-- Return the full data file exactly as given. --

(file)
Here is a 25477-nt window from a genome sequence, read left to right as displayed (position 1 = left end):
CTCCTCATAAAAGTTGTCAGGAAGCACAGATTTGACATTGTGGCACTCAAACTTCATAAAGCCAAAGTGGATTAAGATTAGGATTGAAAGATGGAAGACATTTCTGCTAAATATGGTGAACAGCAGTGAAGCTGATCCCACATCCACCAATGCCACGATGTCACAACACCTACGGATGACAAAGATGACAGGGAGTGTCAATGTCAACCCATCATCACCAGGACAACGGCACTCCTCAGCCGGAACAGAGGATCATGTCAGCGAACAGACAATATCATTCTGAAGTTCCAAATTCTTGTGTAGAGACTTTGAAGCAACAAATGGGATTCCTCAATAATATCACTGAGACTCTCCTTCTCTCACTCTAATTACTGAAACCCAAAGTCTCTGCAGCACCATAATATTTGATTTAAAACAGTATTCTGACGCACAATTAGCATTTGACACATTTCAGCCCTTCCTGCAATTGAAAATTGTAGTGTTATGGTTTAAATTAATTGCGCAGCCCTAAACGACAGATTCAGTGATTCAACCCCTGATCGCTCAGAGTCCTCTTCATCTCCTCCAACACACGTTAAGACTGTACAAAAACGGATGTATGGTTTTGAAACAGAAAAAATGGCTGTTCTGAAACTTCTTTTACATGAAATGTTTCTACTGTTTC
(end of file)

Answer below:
Here is a 25477-nt window from a genome sequence, read left to right as displayed (position 1 = left end):
CTCCTCATAAAAGTTGTCAGGAAGCACAGATTTGACATTGTGGCACTCAAACTTCATAAAGCCAAAGTGGATTAAGATTAGGATTGAAAGATGGAAGACATTTCTGCTAAATATGGTGAACAGCAGTGAAGCTGATCCCACATCCACCAATGCCACGATGTCACAACACCTACGGATGACAAAGATGACAGGGAGTGTCAATGTCAACCCATCATCACCAGGACAACGGCACTCCTCAGCCGGAACAGAGGATCATGTCAGCGAACAGACAATATCATTCTGAAGTTCCAAATTCTTGTGTAGAGACTTTGAAGCAACAAATGGGATTCCTCAATAATATCACTGAGACTCTCCTTCTCTCACTCTAATTACTGAAACCCAAAGTCTCTGCAGCACCATAATATTTGATTTAAAACAGTATTCTGACGCACAATTAGCATTTGACACATTTCAGCCCTTCCTGCAATTGAAAATTGTAGTGTTATGGTTTAAATTAATTGCGCAGCCCTAAACGACAGATTCAGTGATTCAACCCCTGATCGCTCAGAGTCCTCTTCATCTCCTCCAACACACGTTAAGACTGTACAAAAACGGATGTATGGTTTTGAAACAGAAAAAATGGCTGTTCTGAAACTTCTTTTACATGAAATGTTTCTACTGTTTC